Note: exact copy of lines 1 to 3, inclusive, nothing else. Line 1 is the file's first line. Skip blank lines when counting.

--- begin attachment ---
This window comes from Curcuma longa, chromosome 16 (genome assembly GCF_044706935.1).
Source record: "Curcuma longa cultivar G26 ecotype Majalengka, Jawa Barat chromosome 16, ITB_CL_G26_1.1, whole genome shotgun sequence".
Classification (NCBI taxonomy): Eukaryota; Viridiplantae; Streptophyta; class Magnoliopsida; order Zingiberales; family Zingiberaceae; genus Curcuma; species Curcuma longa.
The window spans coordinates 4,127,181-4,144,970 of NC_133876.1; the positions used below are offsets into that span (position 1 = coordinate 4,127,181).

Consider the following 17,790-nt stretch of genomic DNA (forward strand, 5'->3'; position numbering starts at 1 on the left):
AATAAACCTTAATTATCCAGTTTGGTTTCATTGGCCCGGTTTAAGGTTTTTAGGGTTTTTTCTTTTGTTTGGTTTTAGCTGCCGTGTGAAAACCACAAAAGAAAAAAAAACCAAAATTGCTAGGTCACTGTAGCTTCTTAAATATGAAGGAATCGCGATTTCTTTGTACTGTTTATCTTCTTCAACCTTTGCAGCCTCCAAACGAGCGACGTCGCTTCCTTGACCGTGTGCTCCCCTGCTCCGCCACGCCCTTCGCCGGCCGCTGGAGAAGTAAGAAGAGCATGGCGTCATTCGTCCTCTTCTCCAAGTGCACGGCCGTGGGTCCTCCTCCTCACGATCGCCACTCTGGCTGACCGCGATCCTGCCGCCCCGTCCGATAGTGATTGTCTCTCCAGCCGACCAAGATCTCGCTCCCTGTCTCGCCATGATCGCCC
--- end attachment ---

This window comes from Curcuma longa, chromosome 16 (genome assembly GCF_044706935.1).
Source record: "Curcuma longa cultivar G26 ecotype Majalengka, Jawa Barat chromosome 16, ITB_CL_G26_1.1, whole genome shotgun sequence".
Classification (NCBI taxonomy): Eukaryota; Viridiplantae; Streptophyta; class Magnoliopsida; order Zingiberales; family Zingiberaceae; genus Curcuma; species Curcuma longa.